2. Season with salt and pepper to taste, add the olive oil (I didn’t) and the creme fraiche and using the blend button blend the soup again for 20 seconds
  3. Serve with crusty bread or sliced bread like I did. 😉

How easy is that? Chuck it all in and press a button. That is the moment I fell in love with my soup maker.morphy richards control panel soup maker

I was careful not to immerse the bits in water but it washed up very easily and now sits waiting for today’s trial of French Style Pistou but you’ll have to nip over to Mari’s World to see the outcome of that one and this time I’ll be using the chunky setting…isn’t it exciting?

pea and ham soup


There is now exactly one month until Christmas.

I don’t care what any of you scrooges say, I don’t even mind that the supermarket aisles have been lined with selection boxes since September, Christmas is coming, and I love it. I love everything about it – the smell, the crappy songs, the mounds of recycling, but especially buying presents.

Now I am lucky enough to have been blessed with the ability, most of the time, to choose presents that people actually like. Either that or I am scary enough that people don’t like to tell me if I get them something they hate. Either way it’s the same outcome for me, so that’s fine.

If you get stuck though, and don’t want to waste money on endless boxes of  chocolates or overpackaged miniature Jack Daniels and glass tumblers sets, then personalised gifts could be a good option. A personalised gift is a sure-fire way to say ‘I was actually thinking of you when I bought this, it hasn’t just come from that stand-by box under my bed for people I had forgotten about’.

Best of all, it doesn’t have to be just pencils with your kids’ names on or novelty family calendars. I’ve just spent a happy hour (in the name of research) on gettingpersonal.co.uk and bring you my top five more unusual personalised gifts:

1. Baubles

A lovely pressie for a baby’s first Christmas, and something they can keep forever. They’re made of fine bone china too:

2. Doormat

A nice idea, but do you really want to be saying  ‘I saw this doormat and thought of you’??

3. Heritage blue plaque

Just in case the rest of the world hasn’t realised your unique contribution to mankind yet:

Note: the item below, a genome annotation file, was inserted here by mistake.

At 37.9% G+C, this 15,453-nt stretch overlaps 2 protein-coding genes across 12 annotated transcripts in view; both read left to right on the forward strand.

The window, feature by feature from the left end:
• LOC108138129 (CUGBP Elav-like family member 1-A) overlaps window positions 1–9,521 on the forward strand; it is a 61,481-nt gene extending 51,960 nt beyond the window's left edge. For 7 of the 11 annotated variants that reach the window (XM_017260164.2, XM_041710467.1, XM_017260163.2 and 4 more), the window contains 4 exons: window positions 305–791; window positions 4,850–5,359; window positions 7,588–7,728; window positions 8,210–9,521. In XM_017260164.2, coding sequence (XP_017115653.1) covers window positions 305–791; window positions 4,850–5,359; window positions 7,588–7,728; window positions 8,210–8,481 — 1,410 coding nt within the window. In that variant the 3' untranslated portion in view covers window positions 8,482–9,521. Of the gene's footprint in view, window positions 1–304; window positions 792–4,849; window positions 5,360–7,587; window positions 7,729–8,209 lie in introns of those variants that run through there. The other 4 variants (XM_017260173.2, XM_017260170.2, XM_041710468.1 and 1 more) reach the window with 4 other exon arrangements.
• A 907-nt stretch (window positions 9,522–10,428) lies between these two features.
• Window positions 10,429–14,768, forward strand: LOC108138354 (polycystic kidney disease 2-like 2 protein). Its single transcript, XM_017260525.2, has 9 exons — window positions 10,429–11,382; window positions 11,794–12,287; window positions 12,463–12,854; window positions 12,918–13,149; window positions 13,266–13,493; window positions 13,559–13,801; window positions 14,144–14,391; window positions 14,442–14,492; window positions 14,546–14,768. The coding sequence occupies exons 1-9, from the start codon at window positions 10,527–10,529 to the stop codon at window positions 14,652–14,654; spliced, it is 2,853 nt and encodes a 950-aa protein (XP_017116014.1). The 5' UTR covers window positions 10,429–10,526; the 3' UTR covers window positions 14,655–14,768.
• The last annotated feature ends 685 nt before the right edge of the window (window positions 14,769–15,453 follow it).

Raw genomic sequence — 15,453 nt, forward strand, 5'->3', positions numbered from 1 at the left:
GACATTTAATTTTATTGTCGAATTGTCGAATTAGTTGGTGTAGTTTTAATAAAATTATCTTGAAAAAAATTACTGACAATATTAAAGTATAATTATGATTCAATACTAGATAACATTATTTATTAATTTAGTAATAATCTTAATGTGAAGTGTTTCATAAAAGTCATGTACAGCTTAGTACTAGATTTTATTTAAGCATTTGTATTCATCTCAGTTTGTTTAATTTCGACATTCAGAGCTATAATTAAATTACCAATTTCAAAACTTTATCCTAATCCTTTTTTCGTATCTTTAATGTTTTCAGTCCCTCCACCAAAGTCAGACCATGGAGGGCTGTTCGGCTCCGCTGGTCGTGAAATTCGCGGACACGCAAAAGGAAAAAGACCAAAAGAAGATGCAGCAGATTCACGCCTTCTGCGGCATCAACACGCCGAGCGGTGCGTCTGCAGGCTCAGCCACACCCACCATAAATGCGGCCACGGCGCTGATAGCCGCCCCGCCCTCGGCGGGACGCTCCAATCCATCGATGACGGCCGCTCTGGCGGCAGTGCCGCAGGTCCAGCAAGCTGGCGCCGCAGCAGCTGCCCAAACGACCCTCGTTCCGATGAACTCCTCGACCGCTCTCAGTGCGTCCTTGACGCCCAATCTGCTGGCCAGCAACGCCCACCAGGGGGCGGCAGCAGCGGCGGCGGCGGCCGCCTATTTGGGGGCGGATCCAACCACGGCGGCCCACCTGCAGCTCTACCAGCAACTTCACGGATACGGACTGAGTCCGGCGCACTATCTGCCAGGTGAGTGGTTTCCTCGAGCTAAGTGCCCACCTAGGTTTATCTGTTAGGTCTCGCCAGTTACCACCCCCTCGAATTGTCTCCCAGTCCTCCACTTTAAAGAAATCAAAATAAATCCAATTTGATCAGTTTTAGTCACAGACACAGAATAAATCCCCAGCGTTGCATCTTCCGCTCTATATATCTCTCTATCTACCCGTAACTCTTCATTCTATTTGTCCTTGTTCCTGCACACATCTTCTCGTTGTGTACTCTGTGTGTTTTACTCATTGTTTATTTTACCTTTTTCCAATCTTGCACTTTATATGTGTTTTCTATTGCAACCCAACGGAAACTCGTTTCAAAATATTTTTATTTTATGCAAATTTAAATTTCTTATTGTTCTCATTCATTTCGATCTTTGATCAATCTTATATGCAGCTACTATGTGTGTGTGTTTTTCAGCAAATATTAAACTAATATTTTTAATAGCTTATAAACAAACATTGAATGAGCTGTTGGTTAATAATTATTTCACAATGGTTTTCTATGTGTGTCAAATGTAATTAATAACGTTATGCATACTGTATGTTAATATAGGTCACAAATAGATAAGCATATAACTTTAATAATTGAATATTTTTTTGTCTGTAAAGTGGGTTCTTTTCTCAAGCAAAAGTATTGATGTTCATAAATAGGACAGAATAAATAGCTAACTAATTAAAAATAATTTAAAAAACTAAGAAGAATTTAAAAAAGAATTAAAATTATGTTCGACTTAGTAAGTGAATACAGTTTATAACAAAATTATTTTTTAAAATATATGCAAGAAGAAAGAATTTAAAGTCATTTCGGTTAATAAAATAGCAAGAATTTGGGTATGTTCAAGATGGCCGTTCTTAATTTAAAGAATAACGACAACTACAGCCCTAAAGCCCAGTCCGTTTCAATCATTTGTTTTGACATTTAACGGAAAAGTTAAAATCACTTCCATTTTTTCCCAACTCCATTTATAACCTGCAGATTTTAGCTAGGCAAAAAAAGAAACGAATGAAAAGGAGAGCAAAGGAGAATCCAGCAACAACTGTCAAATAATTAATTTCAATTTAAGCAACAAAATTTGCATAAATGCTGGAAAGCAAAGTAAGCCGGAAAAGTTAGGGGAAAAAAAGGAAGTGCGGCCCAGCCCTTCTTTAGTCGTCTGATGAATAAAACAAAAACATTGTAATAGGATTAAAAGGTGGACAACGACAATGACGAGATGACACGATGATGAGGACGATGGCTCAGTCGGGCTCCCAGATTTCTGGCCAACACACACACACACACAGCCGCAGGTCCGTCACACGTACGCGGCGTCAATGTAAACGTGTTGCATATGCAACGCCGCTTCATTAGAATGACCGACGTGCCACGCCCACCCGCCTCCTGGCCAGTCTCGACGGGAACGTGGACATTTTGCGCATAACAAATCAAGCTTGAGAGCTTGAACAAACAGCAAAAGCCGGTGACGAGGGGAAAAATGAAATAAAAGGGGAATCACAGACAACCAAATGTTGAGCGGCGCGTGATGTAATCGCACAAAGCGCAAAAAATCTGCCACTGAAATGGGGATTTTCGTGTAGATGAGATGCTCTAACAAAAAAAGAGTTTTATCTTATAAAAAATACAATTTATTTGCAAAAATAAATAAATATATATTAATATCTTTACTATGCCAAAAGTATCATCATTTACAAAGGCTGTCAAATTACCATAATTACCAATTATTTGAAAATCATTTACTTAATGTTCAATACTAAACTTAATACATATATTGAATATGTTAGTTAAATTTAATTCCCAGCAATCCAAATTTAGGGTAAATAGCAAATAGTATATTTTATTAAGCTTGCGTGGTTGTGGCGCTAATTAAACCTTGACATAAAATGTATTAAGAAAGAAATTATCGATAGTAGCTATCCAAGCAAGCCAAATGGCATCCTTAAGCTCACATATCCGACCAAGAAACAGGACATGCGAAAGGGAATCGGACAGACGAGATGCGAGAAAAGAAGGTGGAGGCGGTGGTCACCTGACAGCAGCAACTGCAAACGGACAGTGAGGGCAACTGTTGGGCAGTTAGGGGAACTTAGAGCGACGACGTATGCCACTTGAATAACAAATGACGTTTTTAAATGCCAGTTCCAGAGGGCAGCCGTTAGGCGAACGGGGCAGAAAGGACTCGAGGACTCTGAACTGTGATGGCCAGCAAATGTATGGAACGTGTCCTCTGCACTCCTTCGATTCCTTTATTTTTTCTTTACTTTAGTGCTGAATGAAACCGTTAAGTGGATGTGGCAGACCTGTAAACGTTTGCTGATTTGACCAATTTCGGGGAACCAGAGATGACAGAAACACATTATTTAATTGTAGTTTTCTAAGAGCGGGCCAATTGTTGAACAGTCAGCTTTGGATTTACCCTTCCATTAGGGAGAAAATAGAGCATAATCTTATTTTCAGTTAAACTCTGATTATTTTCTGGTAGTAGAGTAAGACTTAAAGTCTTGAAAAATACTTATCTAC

4. Pestle and mortar

What better way to tell your partner you love them than to grind some spices together?

5. Friday afternoon hammer

You’ve been busy hammering stuff, you fancy a beer, you’re not sure which bottle-opener-hammer is yours…

Happy Christmas!


“Can you cut my hair for me?”

We’ve just had tea and are about to watch an episode of Hercule Poirot. I had been planning to not move much for at least the next hour.

“I want it to look like this,” she says, handing me her phone. This is what she showed me:

"short hair"

How hard can this be?

Now I am not a hairdresser.

At this point Bee has a jaw length straight bob as this is a variant of the only haircut I can do. I’m always up for a challenge though, so sent Belle to fetch some scissors.


I can do bobs, between shoulder and jaw length, fringe optional.

She sits between my legs on the floor, a towel around her shoulders. In one hand she has a brush, in the other her phone with the required haircut on it. “Shall I hold it up for you?”

“Sure,” I say, and try to imagine that the scissors are a pencil, and that copying a haircut is just like copying a picture. Loads of people are hairdressers right? How hard can it be?

For the first five minutes or so I am mildly hysterical. I have literally no idea where to start and begin by just grabbing handfuls of hair and chopping them off. I’m aiming for short, so this seems a sensible approach. Bee starts to look worried by the hysteria, so I try to control myself.

“Should I do some layers?” I ask.

“I guess so,” says Bee.

“How?” I say.

“I don’t know, I guess you just pick bits up and cut them shorter? Shall I look it up on YouTube?”

“No, that’s OK, I’ll just give it a go,” I say, picking up a chunk of hair and cutting it shorter than the rest before my nerve fails me. “Well,” I say, “you have a layer now.”

One layer?” Bee asks, anxiety in her voice.

“I’m going to try and sort of blend it in a little more,” I add before she cries.

The next twenty minutes or so pass in a blur of haphazard chopping and trying not to laugh, but by the end I feel I’ve done a pretty good job. The different sides don’t exactly look the same, but then her ears are different shapes, which isn’t my fault.

This is Bee taking a little arty shot of herself for Instagram. She has scruffed it up a little bit. What do you reckon?

It’s good to know that if my copywriting work dries up I can fall back on a career in hairdressing.